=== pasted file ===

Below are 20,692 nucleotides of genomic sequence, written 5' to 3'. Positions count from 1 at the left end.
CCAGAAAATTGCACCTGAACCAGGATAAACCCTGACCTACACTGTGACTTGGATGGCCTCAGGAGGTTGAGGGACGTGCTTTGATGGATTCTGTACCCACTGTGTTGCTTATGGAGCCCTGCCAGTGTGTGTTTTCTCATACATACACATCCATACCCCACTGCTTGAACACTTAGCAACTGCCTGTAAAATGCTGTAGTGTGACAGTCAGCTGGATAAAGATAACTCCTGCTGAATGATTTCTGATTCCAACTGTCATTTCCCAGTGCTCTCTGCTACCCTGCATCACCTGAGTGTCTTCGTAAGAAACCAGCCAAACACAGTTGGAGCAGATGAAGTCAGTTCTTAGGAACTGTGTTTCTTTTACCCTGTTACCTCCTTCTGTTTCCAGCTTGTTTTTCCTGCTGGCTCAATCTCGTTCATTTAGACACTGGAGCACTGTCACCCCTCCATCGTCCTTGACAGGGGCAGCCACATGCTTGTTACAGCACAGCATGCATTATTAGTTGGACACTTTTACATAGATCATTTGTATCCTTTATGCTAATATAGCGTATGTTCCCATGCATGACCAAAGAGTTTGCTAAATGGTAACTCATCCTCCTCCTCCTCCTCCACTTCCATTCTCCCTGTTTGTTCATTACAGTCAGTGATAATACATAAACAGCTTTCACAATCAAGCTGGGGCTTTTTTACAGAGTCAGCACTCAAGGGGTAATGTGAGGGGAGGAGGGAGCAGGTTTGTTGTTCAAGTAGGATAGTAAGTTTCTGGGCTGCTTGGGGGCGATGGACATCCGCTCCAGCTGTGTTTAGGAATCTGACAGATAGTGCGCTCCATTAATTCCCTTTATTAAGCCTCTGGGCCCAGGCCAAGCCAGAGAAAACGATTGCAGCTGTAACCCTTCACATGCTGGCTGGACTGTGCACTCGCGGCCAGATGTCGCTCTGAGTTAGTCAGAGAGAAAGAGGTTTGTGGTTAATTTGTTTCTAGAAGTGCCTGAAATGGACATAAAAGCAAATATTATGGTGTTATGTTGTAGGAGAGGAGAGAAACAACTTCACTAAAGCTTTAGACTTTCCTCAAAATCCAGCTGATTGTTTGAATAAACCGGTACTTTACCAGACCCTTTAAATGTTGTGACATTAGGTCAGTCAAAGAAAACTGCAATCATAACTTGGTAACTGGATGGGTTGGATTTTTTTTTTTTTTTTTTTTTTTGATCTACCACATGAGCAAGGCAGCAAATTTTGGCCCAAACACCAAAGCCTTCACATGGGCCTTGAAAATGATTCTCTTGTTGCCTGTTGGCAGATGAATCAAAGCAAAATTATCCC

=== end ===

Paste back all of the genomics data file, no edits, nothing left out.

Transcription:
Below are 20,692 nucleotides of genomic sequence, written 5' to 3'. Positions count from 1 at the left end.
CCAGAAAATTGCACCTGAACCAGGATAAACCCTGACCTACACTGTGACTTGGATGGCCTCAGGAGGTTGAGGGACGTGCTTTGATGGATTCTGTACCCACTGTGTTGCTTATGGAGCCCTGCCAGTGTGTGTTTTCTCATACATACACATCCATACCCCACTGCTTGAACACTTAGCAACTGCCTGTAAAATGCTGTAGTGTGACAGTCAGCTGGATAAAGATAACTCCTGCTGAATGATTTCTGATTCCAACTGTCATTTCCCAGTGCTCTCTGCTACCCTGCATCACCTGAGTGTCTTCGTAAGAAACCAGCCAAACACAGTTGGAGCAGATGAAGTCAGTTCTTAGGAACTGTGTTTCTTTTACCCTGTTACCTCCTTCTGTTTCCAGCTTGTTTTTCCTGCTGGCTCAATCTCGTTCATTTAGACACTGGAGCACTGTCACCCCTCCATCGTCCTTGACAGGGGCAGCCACATGCTTGTTACAGCACAGCATGCATTATTAGTTGGACACTTTTACATAGATCATTTGTATCCTTTATGCTAATATAGCGTATGTTCCCATGCATGACCAAAGAGTTTGCTAAATGGTAACTCATCCTCCTCCTCCTCCTCCACTTCCATTCTCCCTGTTTGTTCATTACAGTCAGTGATAATACATAAACAGCTTTCACAATCAAGCTGGGGCTTTTTTACAGAGTCAGCACTCAAGGGGTAATGTGAGGGGAGGAGGGAGCAGGTTTGTTGTTCAAGTAGGATAGTAAGTTTCTGGGCTGCTTGGGGGCGATGGACATCCGCTCCAGCTGTGTTTAGGAATCTGACAGATAGTGCGCTCCATTAATTCCCTTTATTAAGCCTCTGGGCCCAGGCCAAGCCAGAGAAAACGATTGCAGCTGTAACCCTTCACATGCTGGCTGGACTGTGCACTCGCGGCCAGATGTCGCTCTGAGTTAGTCAGAGAGAAAGAGGTTTGTGGTTAATTTGTTTCTAGAAGTGCCTGAAATGGACATAAAAGCAAATATTATGGTGTTATGTTGTAGGAGAGGAGAGAAACAACTTCACTAAAGCTTTAGACTTTCCTCAAAATCCAGCTGATTGTTTGAATAAACCGGTACTTTACCAGACCCTTTAAATGTTGTGACATTAGGTCAGTCAAAGAAAACTGCAATCATAACTTGGTAACTGGATGGGTTGGATTTTTTTTTTTTTTTTTTTTTTTGATCTACCACATGAGCAAGGCAGCAAATTTTGGCCCAAACACCAAAGCCTTCACATGGGCCTTGAAAATGATTCTCTTGTTGCCTGTTGGCAGATGAATCAAAGCAAAATTATCCC